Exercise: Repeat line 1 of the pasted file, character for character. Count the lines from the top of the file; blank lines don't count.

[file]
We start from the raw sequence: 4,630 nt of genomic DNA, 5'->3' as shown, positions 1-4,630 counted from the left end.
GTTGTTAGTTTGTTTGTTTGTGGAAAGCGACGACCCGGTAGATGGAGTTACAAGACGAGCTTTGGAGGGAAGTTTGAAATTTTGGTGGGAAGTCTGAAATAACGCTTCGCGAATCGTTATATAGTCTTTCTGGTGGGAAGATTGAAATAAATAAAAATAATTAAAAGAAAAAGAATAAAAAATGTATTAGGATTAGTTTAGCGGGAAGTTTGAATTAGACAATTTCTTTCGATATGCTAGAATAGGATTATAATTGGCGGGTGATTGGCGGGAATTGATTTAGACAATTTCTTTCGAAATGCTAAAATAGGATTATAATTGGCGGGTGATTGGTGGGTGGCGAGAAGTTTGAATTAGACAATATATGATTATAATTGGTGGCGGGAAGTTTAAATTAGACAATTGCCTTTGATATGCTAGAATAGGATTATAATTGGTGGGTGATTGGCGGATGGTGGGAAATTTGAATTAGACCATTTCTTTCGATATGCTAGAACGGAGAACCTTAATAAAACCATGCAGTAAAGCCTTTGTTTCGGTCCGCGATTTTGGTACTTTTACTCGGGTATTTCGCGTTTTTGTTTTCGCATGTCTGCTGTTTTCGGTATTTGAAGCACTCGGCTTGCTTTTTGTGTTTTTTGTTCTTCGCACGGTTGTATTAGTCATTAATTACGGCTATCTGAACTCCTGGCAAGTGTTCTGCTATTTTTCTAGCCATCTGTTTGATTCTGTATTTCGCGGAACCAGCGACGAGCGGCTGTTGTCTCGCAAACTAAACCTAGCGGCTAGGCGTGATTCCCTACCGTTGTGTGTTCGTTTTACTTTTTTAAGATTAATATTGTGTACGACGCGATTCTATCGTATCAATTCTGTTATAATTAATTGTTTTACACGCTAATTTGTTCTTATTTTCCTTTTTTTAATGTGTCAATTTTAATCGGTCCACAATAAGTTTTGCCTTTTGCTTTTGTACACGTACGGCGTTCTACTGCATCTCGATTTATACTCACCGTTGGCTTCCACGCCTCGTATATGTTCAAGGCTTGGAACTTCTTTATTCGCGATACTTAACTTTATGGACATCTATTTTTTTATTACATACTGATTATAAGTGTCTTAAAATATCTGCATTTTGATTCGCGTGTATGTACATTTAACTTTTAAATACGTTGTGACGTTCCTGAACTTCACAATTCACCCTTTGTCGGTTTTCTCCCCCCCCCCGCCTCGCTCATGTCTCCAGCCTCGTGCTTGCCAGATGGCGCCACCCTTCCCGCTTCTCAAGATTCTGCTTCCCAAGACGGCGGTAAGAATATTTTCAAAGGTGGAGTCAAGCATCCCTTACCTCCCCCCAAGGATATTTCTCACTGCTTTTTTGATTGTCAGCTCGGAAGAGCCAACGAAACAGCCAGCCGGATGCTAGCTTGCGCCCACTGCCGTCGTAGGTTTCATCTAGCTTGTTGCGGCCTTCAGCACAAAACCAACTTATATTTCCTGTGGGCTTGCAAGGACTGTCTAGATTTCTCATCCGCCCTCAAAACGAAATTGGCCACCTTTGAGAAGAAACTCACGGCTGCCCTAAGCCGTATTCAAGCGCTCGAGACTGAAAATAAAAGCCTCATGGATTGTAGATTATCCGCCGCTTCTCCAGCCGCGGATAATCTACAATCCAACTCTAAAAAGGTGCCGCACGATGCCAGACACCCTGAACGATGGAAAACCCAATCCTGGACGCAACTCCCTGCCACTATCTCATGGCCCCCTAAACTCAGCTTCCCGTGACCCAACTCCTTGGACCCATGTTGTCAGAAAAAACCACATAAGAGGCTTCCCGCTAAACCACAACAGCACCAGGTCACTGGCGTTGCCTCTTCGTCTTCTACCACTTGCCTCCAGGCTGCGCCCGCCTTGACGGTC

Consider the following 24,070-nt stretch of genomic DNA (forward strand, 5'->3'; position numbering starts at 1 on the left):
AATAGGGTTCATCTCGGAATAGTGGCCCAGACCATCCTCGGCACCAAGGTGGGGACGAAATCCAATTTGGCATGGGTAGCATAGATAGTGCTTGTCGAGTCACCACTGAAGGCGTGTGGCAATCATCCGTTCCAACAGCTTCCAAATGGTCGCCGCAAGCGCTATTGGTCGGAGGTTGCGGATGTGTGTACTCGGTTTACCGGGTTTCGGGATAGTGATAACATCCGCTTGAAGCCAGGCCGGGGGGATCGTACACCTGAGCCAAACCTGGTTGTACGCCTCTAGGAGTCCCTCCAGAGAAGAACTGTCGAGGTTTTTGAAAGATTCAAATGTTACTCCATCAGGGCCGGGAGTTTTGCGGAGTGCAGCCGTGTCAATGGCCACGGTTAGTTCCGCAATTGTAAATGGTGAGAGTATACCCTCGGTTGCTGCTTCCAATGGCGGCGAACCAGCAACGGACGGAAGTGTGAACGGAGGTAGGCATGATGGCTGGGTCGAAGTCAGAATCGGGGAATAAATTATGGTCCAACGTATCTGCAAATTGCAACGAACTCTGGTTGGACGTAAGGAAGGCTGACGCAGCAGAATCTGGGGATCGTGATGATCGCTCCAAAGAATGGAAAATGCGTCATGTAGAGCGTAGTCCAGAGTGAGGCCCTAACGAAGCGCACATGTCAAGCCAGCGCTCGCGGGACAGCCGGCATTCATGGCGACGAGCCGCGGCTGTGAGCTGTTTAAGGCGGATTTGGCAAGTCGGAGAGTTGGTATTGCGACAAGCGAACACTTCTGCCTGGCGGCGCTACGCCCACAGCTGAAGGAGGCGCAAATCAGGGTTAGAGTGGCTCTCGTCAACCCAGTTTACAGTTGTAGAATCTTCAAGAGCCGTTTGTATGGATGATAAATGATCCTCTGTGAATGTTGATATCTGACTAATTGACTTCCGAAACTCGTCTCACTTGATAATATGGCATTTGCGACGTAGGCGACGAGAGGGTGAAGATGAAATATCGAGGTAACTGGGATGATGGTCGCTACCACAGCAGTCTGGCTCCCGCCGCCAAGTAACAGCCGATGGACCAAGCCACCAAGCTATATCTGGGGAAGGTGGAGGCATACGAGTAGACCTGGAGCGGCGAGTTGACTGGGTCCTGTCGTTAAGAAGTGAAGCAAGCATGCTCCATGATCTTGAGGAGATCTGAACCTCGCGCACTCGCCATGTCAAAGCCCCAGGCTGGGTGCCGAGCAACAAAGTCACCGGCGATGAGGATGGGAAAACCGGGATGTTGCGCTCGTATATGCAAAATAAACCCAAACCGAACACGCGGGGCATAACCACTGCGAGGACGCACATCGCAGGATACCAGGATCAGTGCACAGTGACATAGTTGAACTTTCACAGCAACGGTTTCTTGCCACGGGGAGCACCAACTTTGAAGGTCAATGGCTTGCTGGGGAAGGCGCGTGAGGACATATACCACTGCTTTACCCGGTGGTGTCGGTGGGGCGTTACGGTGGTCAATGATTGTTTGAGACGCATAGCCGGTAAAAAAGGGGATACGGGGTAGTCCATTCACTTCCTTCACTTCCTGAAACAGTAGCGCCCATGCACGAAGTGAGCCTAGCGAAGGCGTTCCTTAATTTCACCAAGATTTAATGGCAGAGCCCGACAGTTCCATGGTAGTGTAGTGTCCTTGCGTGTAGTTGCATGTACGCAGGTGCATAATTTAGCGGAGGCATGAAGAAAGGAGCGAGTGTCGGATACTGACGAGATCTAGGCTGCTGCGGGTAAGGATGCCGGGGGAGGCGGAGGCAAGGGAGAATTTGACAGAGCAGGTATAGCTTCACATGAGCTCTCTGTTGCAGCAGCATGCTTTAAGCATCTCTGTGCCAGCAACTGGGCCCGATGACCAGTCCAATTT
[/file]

We start from the raw sequence: 4,630 nt of genomic DNA, 5'->3' as shown, positions 1-4,630 counted from the left end.